Good question! If I find out, I’ll let you know.
Kayla, today I spoke with someone who installs spray foam. He told me that it is not reversible. Sounds like a permanent decision you’d have to make, if you want to install spray foam. yikes.
I’d be interested in talking to you about this after the winter…I think there are many compromises one has to make when owning a home in terms of the ideal vs. the reality of affordability. Between being cold vs. preserving historic fabric, even though I’m a preservationist, I really believe that the average person deserves to be warm in an affordable fashion–but I’ve lived for too many years solely on wood heat. I think something has to give–if you are keeping original windows, than you may need to insulate the rest of the house more thoroughly–and this may mean using spray foam. A drafty house is one thing, but a house that is out of your range of affordability to heat–and we’re not talking keeping the house in the 70s but in the 50s all winter long at that, is something that preservationists need to take into account as to why people are willing to make their homes so “ugly” with vinyl window replacements and other things that erode the beauty of the historic home. No one wants an ugly house, but no one deserves to be cold, either. I also think that quite often it is elderly people who live in older homes, and they tend to be colder and unable to manage the extra work that a historic home may require to keep it warm; i.e., maintaining a wood stove.
Just putting more grist into this, Kaitlin. –Jen
You know I love a good debate, Jen. I did neglect to mention that my windows have metal storms on the outside, which we’ll be sure to close during the cold months. I also believe that people should be warm in their houses. I hate being cold in my house. Regarding insulation, I’m not against it, but the substances just freak me out a bit.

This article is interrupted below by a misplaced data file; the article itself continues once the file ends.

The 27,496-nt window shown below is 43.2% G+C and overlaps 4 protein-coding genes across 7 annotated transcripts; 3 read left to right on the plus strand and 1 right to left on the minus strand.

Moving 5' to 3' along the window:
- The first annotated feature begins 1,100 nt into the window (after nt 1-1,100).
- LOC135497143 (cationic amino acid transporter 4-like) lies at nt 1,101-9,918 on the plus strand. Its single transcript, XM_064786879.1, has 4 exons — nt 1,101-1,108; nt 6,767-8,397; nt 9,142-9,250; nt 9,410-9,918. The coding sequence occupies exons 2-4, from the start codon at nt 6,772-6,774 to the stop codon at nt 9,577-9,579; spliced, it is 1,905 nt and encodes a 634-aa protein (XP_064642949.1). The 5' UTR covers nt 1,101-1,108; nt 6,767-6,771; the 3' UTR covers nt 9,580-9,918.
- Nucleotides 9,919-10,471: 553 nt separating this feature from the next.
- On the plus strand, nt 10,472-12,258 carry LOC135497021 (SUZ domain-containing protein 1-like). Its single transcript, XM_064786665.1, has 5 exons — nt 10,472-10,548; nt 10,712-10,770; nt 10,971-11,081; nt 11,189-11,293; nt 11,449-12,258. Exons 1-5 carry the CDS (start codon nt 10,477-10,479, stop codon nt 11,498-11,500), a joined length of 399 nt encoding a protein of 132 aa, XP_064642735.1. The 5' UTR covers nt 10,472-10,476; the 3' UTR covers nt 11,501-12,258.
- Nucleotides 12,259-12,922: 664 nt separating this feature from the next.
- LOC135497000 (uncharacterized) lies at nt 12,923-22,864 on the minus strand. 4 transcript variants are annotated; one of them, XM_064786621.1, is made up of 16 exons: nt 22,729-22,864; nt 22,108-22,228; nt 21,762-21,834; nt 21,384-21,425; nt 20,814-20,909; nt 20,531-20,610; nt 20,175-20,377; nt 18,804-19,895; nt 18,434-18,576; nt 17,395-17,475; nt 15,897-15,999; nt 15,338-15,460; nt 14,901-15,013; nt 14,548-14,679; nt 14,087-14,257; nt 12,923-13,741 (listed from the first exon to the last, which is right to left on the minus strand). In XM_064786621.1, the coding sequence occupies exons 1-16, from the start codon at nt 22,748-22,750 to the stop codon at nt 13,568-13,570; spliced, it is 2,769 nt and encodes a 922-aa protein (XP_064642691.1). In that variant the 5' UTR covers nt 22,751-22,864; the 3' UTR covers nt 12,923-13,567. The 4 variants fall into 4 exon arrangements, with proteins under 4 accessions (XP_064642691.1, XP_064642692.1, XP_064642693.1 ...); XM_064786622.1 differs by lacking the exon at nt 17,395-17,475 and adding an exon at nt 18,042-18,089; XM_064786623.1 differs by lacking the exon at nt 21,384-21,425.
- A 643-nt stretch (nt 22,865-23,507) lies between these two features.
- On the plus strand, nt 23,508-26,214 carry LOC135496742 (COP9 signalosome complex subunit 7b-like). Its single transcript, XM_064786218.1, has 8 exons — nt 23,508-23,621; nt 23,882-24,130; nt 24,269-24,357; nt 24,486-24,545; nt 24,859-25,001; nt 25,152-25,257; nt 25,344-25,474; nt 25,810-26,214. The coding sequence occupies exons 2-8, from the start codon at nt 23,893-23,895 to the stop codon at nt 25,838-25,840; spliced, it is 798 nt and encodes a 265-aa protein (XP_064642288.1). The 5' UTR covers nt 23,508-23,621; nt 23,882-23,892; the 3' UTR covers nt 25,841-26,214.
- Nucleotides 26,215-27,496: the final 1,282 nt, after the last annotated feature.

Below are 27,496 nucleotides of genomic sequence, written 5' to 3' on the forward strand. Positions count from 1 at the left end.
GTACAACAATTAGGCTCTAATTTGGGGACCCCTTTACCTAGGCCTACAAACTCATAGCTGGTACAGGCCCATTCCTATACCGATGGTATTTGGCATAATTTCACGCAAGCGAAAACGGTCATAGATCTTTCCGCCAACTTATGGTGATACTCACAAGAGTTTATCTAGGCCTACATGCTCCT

In terms of ugly vinyl windows however — the heat is not being lost through the windows. A minimal amount is lost, as you know. Insulating the roof is the most important part and then the walls.
This house, though it currently has no heating system (thanks, Irene) will probably have oil based heat once again. A wood stove would be a lot of work, and not effective probably – since we have two floors and a basement.
Efficiency Vermont sent me a note to clarify that spray foam was only for basements. I could see how my windows might need that around the window frames, as they are just squeezed into the concrete hole. In terms of living space, I am uniformed about what to put in walls. Insulation is such a weird thing, as odd as that sounds. But insulation on those living spaces is likely not seen behind sheetrock or whatever wall surface you have. It’s just ugly when you open it up.
But, I’ll stand my ground for historic windows. It is unnecessary to replace them. Vinyl windows are most often taking away from the historic integrity of buildings. And, I do still think spray foam is ugly. In summary, if I had to choose between a completely sealed, efficient house or one that was sort of drafty, I’d take the drafty one because I still want my house to breathe. As far as breathing insulation, I do not know anything about it, but it sounds like something I should read about. Good tip!